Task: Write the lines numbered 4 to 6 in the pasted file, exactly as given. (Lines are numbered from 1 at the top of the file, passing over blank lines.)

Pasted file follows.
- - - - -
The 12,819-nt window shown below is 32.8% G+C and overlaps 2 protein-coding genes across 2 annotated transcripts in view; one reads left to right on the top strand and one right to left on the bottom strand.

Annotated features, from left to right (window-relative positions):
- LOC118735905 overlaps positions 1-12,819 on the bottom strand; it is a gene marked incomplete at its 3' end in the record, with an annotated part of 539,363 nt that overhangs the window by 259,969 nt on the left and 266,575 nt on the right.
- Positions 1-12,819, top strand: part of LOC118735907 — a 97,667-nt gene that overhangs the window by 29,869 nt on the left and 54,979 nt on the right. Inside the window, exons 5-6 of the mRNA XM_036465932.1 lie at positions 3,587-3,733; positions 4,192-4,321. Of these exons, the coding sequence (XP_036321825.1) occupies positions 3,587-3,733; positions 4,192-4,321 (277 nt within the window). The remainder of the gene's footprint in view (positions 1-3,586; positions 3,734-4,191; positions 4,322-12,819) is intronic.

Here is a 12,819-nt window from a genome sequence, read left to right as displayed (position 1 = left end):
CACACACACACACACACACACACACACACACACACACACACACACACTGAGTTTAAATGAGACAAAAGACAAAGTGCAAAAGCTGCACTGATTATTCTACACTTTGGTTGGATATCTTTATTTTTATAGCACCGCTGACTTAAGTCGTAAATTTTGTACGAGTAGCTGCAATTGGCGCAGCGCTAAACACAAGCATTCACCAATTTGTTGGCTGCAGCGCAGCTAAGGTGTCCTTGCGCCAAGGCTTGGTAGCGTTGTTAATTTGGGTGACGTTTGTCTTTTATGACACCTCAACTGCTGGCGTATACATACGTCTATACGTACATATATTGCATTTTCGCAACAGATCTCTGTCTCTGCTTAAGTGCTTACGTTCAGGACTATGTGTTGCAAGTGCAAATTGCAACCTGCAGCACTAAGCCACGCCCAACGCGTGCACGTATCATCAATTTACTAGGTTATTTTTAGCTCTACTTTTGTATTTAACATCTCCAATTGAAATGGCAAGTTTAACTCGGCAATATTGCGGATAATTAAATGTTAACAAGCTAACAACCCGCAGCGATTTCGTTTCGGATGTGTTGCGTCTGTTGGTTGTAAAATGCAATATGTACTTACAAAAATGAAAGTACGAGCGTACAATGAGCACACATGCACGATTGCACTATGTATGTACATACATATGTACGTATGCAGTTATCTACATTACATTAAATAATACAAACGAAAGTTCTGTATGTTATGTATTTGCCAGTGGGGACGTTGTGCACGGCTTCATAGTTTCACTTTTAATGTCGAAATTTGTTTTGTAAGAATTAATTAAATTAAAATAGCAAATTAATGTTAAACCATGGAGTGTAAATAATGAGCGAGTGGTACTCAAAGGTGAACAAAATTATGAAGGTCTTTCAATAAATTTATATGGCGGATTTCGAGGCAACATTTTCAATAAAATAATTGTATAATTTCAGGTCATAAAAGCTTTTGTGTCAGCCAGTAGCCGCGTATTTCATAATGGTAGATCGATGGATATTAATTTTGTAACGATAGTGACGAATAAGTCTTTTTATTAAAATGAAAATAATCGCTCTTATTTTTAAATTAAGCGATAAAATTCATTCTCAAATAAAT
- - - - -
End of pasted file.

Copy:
- Positions 1-12,819, top strand: part of LOC118735907 — a 97,667-nt gene that overhangs the window by 29,869 nt on the left and 54,979 nt on the right. Inside the window, exons 5-6 of the mRNA XM_036465932.1 lie at positions 3,587-3,733; positions 4,192-4,321. Of these exons, the coding sequence (XP_036321825.1) occupies positions 3,587-3,733; positions 4,192-4,321 (277 nt within the window). The remainder of the gene's footprint in view (positions 1-3,586; positions 3,734-4,191; positions 4,322-12,819) is intronic.

Here is a 12,819-nt window from a genome sequence, read left to right as displayed (position 1 = left end):
CACACACACACACACACACACACACACACACACACACACACACACACTGAGTTTAAATGAGACAAAAGACAAAGTGCAAAAGCTGCACTGATTATTCTACACTTTGGTTGGATATCTTTATTTTTATAGCACCGCTGACTTAAGTCGTAAATTTTGTACGAGTAGCTGCAATTGGCGCAGCGCTAAACACAAGCATTCACCAATTTGTTGGCTGCAGCGCAGCTAAGGTGTCCTTGCGCCAAGGCTTGGTAGCGTTGTTAATTTGGGTGACGTTTGTCTTTTATGACACCTCAACTGCTGGCGTATACATACGTCTATACGTACATATATTGCATTTTCGCAACAGATCTCTGTCTCTGCTTAAGTGCTTACGTTCAGGACTATGTGTTGCAAGTGCAAATTGCAACCTGCAGCACTAAGCCACGCCCAACGCGTGCACGTATCATCAATTTACTAGGTTATTTTTAGCTCTACTTTTGTATTTAACATCTCCAATTGAAATGGCAAGTTTAACTCGGCAATATTGCGGATAATTAAATGTTAACAAGCTAACAACCCGCAGCGATTTCGTTTCGGATGTGTTGCGTCTGTTGGTTGTAAAATGCAATATGTACTTACAAAAATGAAAGTACGAGCGTACAATGAGCACACATGCACGATTGCACTATGTATGTACATACATATGTACGTATGCAGTTATCTACATTACATTAAATAATACAAACGAAAGTTCTGTATGTTATGTATTTGCCAGTGGGGACGTTGTGCACGGCTTCATAGTTTCACTTTTAATGTCGAAATTTGTTTTGTAAGAATTAATTAAATTAAAATAGCAAATTAATGTTAAACCATGGAGTGTAAATAATGAGCGAGTGGTACTCAAAGGTGAACAAAATTATGAAGGTCTTTCAATAAATTTATATGGCGGATTTCGAGGCAACATTTTCAATAAAATAATTGTATAATTTCAGGTCATAAAAGCTTTTGTGTCAGCCAGTAGCCGCGTATTTCATAATGGTAGATCGATGGATATTAATTTTGTAACGATAGTGACGAATAAGTCTTTTTATTAAAATGAAAATAATCGCTCTTATTTTTAAATTAAGCGATAAAATTCATTCTCAAATAAAT